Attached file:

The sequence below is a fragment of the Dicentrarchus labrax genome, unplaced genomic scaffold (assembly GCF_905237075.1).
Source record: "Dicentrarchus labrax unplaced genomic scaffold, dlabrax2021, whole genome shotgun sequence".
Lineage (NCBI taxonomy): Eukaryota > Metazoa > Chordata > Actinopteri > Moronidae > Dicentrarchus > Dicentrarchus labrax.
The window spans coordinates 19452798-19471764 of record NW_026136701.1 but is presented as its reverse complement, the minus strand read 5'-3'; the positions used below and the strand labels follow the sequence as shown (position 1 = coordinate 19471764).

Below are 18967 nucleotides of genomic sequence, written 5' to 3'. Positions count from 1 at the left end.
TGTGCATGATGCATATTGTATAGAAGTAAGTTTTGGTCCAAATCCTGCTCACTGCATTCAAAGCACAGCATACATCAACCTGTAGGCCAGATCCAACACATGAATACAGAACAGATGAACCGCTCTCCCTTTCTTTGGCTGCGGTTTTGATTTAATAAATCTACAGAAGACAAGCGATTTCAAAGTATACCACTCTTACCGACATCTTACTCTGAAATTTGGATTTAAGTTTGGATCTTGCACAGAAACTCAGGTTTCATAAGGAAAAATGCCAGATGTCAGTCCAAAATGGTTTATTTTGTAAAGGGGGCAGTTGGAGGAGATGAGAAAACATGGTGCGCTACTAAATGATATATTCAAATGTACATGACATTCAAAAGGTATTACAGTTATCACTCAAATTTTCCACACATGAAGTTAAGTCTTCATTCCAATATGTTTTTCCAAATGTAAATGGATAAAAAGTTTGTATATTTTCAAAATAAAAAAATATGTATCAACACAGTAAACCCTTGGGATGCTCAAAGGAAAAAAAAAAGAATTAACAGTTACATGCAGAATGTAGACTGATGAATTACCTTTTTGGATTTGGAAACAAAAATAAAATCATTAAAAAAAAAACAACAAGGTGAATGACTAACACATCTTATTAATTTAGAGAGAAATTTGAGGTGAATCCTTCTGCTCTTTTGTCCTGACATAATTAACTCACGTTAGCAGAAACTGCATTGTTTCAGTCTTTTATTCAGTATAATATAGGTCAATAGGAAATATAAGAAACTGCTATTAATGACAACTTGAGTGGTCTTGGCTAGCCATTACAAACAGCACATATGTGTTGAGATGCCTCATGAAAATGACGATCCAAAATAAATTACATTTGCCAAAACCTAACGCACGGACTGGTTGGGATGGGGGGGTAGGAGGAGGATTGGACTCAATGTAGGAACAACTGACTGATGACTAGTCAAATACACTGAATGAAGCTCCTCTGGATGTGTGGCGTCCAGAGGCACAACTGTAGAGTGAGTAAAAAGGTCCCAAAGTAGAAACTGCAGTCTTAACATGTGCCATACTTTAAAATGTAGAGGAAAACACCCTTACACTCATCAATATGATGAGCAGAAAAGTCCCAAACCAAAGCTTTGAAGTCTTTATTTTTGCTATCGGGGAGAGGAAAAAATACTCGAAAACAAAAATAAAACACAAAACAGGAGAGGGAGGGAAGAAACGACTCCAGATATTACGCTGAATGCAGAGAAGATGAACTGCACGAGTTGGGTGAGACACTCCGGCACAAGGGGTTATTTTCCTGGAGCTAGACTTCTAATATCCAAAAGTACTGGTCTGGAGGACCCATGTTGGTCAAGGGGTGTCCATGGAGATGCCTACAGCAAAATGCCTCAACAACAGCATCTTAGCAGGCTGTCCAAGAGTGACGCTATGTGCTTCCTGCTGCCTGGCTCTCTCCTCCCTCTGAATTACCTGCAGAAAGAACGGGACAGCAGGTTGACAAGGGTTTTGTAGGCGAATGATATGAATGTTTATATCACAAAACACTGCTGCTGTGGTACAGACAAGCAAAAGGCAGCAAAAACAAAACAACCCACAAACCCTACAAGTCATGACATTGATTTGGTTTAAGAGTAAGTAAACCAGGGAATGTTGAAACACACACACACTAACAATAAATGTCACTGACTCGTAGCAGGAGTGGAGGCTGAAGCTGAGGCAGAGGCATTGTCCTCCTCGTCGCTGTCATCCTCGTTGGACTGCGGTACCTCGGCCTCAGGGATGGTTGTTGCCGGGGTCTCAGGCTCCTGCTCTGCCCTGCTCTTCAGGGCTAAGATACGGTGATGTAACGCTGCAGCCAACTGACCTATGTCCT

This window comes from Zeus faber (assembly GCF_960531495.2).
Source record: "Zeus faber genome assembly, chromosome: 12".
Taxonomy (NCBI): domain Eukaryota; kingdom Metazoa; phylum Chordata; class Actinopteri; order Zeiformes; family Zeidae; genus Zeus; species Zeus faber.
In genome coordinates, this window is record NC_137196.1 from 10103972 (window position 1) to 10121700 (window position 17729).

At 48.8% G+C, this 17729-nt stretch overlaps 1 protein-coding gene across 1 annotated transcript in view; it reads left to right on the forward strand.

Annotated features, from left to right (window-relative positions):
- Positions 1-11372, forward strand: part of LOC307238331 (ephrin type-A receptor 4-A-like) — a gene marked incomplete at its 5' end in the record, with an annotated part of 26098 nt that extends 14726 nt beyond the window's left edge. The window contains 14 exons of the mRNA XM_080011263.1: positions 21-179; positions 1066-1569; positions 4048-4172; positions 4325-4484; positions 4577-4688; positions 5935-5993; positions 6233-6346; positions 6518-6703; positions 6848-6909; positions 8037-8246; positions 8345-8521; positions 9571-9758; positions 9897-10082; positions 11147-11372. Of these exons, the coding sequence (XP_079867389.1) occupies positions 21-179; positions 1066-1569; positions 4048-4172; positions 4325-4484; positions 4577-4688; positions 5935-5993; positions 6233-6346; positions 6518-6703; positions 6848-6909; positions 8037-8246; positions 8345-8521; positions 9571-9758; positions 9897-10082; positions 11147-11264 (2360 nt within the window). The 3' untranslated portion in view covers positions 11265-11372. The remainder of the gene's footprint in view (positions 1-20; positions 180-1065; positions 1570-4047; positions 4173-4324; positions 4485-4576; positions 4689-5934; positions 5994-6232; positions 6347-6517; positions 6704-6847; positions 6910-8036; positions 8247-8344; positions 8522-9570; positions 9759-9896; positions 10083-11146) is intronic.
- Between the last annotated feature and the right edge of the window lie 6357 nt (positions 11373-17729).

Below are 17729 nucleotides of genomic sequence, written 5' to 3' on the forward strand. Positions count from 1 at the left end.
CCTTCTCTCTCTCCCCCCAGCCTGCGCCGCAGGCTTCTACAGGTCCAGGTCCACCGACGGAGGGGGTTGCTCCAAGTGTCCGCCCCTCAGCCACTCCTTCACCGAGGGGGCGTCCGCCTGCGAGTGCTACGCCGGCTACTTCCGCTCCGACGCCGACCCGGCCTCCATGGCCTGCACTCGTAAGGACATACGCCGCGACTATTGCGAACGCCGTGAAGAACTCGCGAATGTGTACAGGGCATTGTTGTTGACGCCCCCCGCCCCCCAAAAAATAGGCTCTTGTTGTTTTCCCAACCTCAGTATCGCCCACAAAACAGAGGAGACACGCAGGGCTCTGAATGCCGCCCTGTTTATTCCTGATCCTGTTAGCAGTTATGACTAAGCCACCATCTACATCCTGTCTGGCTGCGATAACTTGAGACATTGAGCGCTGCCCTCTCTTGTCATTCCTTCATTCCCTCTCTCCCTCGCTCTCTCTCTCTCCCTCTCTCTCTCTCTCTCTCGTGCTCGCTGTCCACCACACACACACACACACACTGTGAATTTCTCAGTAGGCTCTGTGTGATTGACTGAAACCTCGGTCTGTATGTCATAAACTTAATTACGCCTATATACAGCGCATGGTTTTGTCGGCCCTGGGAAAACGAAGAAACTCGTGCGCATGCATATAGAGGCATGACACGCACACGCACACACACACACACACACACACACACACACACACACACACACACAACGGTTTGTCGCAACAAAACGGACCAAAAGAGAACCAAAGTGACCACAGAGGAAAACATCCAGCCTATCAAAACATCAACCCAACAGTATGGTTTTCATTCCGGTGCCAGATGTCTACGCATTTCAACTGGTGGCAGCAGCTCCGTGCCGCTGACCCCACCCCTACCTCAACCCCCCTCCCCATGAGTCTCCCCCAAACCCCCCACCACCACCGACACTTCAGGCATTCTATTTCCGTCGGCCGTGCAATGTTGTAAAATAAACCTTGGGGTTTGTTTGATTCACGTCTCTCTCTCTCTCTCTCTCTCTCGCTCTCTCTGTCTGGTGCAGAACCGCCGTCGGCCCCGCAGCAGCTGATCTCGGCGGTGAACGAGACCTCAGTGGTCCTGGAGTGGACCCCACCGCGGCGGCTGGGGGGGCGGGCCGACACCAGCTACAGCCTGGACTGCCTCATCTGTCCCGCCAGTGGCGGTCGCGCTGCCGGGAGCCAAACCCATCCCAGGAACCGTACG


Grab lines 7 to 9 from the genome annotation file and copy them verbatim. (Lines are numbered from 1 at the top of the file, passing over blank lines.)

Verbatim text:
This window comes from Zeus faber (assembly GCF_960531495.2).
Source record: "Zeus faber genome assembly, chromosome: 12".
Taxonomy (NCBI): domain Eukaryota; kingdom Metazoa; phylum Chordata; class Actinopteri; order Zeiformes; family Zeidae; genus Zeus; species Zeus faber.